A denim business that has revived manufacturing in a small Welsh town; a craft brewery run by seven brothers; a traditional printer founded in the 1800s: With Love’s stories reveal how traditional crafts and techniques have been given a modern revisiting by a group of extraordinary makers. Art director Chris Roberts is responsible for the stories, and describes the project as ‘our search to find people who produce things with a passion and a purpose, who truly care about what they do and what they make.’
On their travels, Roberts and photographer Rob Evans asked everyone they met the same simple question… ‘why do you do what you do?’ Their answers are illustrated through a set of stunning photographs and personal stories. The answers, says Roberts, were mainly driven by the same passionate compulsion. ‘When we asked the question most people paused before answering,’ he says. ‘Then they all gave a similar answer; they do it because it’s important to them, they don’t quite know why but they’re compelled to keep doing it. It’s an intrinsic part of the way they live. There isn’t a line where work stops and life begins. It’s just what they do.’
Few answers surprised them, says Roberts, and many were united by common passions, beliefs and experience: ‘Some definitely stuck with us though – James Otter said “Stick to what you enjoy and you’ll end up doing something you love.”’
The two met on a project when Roberts worked at a Manchester-based branding agency before he left to start his own business, and knew he wanted to work with Evans on some new projects.‘Originally we settled on the idea of visiting independent fashion houses in the UK. But after our first visit to Hiut Denim for their open day – where we met cloth makers, potters, belt producers and many more – we decided not to limit ourselves to just fashion,’ he says. ‘Our new mantra became “people who produce things with a passion and a purpose”. The initial idea was to visit five people and make a small booklet, but nearly 40 visits, a website, a UK road trip and a short film later, we’re hopefully about to produce the book with the help of Kickstarter.’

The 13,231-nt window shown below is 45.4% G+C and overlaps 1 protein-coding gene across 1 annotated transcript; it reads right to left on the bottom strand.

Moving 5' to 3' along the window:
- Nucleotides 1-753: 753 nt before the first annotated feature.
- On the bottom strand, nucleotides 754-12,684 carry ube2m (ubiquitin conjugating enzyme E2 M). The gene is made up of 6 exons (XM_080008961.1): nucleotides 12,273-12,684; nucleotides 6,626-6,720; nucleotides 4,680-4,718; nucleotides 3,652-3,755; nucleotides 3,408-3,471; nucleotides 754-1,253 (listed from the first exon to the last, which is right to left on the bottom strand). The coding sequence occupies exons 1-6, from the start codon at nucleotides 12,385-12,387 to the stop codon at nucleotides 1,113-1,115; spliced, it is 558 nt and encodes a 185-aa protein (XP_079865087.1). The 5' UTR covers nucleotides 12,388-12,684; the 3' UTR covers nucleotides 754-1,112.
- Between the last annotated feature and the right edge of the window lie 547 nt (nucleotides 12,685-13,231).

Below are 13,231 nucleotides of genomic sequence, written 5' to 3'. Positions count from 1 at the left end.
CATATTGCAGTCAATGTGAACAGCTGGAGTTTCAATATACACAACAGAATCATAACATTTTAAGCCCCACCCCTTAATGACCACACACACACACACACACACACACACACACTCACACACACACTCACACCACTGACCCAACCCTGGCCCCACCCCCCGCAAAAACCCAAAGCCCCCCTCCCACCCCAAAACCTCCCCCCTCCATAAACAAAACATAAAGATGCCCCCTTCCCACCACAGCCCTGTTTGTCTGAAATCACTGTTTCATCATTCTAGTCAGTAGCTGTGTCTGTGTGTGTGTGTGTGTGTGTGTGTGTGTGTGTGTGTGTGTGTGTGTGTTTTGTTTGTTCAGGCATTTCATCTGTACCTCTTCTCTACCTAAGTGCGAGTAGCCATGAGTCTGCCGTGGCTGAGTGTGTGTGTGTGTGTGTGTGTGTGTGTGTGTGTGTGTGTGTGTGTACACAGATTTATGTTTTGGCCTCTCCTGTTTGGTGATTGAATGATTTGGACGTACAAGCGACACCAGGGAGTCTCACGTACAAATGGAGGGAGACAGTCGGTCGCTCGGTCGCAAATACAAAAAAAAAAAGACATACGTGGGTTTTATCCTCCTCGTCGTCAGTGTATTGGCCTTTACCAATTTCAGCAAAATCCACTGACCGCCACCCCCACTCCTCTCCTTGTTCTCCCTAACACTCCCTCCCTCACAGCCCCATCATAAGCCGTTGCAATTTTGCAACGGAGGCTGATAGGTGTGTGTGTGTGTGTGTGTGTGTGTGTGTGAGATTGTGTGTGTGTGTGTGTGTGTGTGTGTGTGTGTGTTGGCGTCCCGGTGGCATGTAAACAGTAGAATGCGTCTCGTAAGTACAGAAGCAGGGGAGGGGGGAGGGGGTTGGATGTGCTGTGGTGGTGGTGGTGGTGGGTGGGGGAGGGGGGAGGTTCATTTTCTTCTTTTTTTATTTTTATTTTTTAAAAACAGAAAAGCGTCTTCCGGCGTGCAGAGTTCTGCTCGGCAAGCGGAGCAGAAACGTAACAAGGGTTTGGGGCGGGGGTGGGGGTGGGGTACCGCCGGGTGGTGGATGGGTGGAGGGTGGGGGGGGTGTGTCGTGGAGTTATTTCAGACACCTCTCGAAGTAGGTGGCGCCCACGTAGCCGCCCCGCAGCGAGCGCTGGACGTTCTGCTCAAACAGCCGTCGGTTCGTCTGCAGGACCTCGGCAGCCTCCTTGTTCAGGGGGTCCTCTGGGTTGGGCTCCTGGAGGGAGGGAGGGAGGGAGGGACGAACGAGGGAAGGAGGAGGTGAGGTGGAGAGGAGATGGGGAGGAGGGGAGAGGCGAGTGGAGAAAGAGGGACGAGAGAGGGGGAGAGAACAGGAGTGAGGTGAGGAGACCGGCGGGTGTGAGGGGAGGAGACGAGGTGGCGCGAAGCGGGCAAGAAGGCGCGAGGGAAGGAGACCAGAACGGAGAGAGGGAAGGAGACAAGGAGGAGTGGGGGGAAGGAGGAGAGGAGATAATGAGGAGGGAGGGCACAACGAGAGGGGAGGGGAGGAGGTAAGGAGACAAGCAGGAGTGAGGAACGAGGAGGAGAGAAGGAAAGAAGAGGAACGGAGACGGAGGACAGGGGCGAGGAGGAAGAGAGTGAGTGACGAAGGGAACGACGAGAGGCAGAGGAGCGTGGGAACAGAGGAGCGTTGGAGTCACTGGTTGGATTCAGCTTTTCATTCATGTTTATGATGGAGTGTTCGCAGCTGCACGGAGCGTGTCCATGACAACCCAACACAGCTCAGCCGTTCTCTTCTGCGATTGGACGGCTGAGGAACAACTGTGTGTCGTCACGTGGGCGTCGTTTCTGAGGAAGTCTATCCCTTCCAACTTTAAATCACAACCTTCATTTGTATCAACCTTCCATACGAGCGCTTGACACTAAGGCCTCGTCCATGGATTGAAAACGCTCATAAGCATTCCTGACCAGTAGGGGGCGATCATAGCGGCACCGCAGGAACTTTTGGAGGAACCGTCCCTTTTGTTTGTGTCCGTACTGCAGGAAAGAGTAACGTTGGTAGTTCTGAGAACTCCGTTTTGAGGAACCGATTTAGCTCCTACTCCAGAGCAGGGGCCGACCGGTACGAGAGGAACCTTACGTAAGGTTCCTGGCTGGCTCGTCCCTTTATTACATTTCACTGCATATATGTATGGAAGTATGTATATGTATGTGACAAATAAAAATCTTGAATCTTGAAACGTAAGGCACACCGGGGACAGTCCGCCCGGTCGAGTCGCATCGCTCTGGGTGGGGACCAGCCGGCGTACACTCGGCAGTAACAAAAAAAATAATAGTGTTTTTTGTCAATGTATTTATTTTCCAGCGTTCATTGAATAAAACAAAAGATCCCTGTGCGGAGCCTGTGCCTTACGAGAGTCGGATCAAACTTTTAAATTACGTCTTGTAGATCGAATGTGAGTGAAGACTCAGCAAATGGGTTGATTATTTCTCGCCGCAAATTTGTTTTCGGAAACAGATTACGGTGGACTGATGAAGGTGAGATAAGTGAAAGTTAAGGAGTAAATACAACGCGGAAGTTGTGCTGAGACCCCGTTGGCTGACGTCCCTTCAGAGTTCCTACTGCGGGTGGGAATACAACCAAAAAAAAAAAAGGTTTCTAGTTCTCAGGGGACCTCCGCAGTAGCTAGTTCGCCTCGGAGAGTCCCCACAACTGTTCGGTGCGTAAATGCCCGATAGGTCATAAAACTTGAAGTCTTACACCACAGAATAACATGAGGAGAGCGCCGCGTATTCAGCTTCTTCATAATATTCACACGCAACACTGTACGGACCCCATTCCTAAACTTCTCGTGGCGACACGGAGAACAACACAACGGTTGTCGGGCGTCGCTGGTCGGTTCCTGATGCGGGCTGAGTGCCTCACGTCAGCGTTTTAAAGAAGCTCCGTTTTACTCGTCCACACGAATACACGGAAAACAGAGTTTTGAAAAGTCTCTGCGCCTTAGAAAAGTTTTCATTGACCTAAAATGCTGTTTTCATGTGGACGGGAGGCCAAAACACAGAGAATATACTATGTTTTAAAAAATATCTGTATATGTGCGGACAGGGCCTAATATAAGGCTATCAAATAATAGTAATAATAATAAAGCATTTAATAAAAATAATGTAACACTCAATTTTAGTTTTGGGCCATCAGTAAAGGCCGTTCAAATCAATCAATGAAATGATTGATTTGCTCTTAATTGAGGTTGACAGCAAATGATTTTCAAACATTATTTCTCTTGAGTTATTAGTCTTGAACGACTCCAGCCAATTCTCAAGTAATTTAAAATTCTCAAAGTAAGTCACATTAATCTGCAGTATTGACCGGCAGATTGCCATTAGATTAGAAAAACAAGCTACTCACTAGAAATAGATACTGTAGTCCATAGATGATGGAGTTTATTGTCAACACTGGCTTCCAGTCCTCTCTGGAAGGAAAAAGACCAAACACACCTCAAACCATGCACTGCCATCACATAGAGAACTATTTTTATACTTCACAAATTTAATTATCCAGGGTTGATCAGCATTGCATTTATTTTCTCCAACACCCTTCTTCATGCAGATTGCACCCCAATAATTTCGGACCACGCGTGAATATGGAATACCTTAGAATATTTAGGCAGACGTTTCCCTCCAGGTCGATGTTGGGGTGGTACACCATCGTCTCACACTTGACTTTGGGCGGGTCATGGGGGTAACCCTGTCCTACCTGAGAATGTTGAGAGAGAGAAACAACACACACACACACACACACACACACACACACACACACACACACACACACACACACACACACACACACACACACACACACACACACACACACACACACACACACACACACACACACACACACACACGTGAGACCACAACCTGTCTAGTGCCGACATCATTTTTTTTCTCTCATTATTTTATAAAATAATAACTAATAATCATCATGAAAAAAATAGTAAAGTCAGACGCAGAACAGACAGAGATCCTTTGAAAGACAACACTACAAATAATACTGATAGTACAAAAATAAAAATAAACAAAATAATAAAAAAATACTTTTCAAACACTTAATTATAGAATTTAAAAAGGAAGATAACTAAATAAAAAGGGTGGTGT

As we speak, the Kickstarter campaign is 85% funded, with three weeks left to go. Pledges range from £5 to £1,000 – rewards including limited edition books and prints, bespoke gifts designed especially for the project and unique experiences with the With Love interviewees.
The idea of crowdfunding the book – and getting people who were genuinely interested to contribute – always appealed, says Roberts. ‘We had tried the crowdfunding before, but we failed as we didn’t realise the time you need to dedicate to it,’ he says. ‘We didn’t realise the potential of opening up another audience until we did that, which is definitely an advantage. This time around we knew the pitfalls and were fully-prepared to get stuck in for the 30 days, generate lots of interest and ride a bit of a wave of momentum. It increases the project’s visibility and focuses us on pushing it for a short amount of time in a way we probably wouldn’t do otherwise.’
As the project snowballed, the pair were drawn into a world of master craftsmen, traditional industries and innovative modern artists. Roberts says: ’We’ve been humbled by their openness and enthused by their work and attitude. Some days we’ve driven for ten hours to meet people; other days we’ve ventured out of the UK. Each and every journey is filled with the excitement and anticipation of hearing another great story; an insight into someone’s thinking, their way of life and a chunk of knowledge and advice to hold on to. We’ve met traditional furniture makers, motorcycle manufacturers hand-building by eye, wheelwrights who can trace their family trade back to the 1300s and tailors who’ve produced suits for Pavarotti. Each one of these people has let us into their world after just a phone call or an email, understanding what we are trying to achieve and happy to share what they are producing.’